It’s all been helping build the Batgirls their own corner of this shared world, and not once has it relied on needing to have Batman or Nightwing or someone actually swoop in for a cameo or to save the day (though there are appearances/references). This is 100% Steph, Cass, and Babs’s book which is fantastic to see. Most importantly, the series is just extremely fun to read.
There are many elements that showcase how fun comics can be, and one of the significant things that instantly will give you a fun or light sort of vibe is the art that brings everything to life. We get that with the pairing of Jorge Corona and Sarah Stern.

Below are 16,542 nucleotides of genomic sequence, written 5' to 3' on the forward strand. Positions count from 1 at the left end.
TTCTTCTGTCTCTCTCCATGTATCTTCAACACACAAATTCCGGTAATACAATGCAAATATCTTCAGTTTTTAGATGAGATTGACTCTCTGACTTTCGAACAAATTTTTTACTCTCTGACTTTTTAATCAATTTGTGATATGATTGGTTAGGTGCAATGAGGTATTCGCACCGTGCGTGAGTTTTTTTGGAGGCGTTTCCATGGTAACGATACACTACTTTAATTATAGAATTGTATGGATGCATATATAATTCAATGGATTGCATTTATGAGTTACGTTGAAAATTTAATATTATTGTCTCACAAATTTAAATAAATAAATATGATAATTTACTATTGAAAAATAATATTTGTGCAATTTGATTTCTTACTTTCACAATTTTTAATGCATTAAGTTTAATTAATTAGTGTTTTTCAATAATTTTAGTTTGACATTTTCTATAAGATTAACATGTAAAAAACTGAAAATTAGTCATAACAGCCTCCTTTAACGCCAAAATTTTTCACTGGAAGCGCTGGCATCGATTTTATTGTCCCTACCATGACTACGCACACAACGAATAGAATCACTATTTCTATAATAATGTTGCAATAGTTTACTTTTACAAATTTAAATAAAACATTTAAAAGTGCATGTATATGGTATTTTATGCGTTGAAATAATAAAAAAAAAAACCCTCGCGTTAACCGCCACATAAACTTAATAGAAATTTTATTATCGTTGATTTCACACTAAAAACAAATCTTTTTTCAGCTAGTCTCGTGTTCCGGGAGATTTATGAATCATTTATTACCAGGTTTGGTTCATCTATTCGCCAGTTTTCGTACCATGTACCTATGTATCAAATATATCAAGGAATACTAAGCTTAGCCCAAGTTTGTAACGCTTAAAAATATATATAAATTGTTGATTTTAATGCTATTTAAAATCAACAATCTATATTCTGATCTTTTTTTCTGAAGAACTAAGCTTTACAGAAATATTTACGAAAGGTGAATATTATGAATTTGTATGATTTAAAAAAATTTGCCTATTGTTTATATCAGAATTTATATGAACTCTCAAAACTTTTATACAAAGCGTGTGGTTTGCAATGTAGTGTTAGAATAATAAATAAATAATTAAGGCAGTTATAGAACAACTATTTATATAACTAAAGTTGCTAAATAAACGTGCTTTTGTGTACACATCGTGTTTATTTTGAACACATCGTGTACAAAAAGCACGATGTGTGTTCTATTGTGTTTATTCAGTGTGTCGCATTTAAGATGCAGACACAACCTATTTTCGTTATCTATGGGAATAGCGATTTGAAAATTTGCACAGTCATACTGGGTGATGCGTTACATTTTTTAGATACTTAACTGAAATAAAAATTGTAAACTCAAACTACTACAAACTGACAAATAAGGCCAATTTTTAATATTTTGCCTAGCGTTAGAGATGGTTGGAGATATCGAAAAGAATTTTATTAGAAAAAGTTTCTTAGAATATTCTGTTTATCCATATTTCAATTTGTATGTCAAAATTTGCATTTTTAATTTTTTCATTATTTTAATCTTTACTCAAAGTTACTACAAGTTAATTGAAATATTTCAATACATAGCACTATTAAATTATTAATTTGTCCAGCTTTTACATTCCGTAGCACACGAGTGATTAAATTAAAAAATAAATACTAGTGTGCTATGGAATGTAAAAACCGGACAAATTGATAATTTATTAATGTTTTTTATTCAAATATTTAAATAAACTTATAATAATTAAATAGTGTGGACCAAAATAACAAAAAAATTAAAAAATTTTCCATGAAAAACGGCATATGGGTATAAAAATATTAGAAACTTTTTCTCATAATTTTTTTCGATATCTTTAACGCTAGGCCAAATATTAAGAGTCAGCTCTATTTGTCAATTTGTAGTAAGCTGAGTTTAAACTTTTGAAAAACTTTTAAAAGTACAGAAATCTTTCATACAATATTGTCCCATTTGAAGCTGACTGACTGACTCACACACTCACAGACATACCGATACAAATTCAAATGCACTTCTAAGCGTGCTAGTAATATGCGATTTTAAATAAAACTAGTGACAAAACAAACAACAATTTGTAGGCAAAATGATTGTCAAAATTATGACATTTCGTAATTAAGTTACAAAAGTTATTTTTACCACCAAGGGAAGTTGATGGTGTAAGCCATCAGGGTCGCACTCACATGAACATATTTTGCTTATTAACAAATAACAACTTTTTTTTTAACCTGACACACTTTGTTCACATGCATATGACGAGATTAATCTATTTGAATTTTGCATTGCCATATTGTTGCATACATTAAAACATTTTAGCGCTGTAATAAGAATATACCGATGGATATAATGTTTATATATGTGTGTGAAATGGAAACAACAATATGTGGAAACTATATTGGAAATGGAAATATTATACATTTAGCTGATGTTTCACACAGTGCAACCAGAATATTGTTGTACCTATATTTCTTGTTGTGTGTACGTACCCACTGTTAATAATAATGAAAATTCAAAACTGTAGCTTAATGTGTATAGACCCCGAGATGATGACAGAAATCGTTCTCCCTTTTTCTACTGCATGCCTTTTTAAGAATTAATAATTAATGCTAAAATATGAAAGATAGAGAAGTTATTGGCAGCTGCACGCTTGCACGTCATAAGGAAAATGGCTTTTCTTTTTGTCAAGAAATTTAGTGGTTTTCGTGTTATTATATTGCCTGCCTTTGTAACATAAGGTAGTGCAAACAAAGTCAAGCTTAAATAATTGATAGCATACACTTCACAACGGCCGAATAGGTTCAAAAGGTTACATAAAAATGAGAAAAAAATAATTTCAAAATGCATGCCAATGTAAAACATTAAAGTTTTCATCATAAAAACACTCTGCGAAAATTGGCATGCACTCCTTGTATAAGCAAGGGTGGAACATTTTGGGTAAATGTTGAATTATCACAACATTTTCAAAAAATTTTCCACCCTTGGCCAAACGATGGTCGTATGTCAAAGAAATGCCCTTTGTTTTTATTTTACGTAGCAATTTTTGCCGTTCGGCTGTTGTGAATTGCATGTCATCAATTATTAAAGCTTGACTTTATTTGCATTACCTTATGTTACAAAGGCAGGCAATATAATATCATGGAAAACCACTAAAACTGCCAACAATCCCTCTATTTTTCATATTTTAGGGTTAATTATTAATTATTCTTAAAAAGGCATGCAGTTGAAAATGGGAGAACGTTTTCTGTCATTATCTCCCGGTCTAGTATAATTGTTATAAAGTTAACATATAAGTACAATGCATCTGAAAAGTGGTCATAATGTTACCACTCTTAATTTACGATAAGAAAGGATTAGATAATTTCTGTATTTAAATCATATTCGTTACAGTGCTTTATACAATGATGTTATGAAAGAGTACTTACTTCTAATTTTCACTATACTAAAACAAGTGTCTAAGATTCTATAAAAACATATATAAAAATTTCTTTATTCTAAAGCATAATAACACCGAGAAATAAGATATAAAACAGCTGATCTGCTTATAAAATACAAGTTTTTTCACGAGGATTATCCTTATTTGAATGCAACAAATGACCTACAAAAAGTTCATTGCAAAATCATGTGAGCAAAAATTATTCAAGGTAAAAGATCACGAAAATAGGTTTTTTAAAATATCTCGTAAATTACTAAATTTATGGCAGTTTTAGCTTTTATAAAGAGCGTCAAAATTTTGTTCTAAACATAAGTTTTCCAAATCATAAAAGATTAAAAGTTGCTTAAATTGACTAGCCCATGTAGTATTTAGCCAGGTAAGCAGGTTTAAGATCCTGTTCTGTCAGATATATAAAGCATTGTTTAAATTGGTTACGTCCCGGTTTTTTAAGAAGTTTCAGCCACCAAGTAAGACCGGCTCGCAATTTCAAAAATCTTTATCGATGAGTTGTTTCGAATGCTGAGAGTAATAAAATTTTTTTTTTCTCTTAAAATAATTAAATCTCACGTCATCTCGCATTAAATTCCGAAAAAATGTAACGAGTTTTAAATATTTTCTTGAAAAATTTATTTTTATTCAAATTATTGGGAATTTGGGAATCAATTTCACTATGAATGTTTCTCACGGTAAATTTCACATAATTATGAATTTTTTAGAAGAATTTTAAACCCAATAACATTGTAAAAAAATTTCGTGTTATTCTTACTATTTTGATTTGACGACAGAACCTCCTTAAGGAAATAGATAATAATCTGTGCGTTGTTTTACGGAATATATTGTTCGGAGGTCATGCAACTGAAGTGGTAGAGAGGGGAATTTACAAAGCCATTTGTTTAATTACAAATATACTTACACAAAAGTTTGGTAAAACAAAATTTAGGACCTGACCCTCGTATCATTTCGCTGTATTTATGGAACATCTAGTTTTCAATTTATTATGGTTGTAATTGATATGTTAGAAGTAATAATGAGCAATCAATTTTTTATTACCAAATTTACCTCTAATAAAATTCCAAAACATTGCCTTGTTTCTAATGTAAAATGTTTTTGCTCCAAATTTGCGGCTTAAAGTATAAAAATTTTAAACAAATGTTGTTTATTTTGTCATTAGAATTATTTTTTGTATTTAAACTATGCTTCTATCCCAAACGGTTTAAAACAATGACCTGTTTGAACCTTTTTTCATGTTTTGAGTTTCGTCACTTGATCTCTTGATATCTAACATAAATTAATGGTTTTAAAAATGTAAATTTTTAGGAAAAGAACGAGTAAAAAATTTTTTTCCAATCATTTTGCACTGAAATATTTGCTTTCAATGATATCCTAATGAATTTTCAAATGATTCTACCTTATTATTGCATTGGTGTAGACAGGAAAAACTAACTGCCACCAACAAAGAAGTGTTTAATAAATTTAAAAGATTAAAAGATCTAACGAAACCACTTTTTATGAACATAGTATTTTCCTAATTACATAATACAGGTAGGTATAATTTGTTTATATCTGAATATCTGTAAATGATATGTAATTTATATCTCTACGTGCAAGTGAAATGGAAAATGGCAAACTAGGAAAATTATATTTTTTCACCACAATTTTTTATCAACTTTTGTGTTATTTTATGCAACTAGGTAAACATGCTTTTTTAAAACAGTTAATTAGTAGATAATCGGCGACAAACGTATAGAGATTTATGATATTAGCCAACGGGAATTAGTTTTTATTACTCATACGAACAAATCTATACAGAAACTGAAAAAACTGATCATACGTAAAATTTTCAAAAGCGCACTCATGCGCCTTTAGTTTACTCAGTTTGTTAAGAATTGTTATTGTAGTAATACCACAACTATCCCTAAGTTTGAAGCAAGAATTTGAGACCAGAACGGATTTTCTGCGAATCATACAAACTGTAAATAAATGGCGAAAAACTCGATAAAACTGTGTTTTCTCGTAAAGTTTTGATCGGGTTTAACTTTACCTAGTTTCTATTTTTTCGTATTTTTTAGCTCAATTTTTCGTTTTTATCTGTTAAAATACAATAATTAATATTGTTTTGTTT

Describing Corona’s art style in words feels so hard to do because it’s better to actually look at it. Wordwise though I would say that it feels slick, rough, detailed, and down-to-earth yet whimsical all at the exact same time. Action scenes are bursting off the pages with energy, like the amazing car chase scenes from a street-level POV that feel like we’re looking upward at Gotham looming over us. All the paneling choices deepen these feelings as we get great closeups of people or moments or actions as well as those greater wide shots that give us deeper glimpses into this world.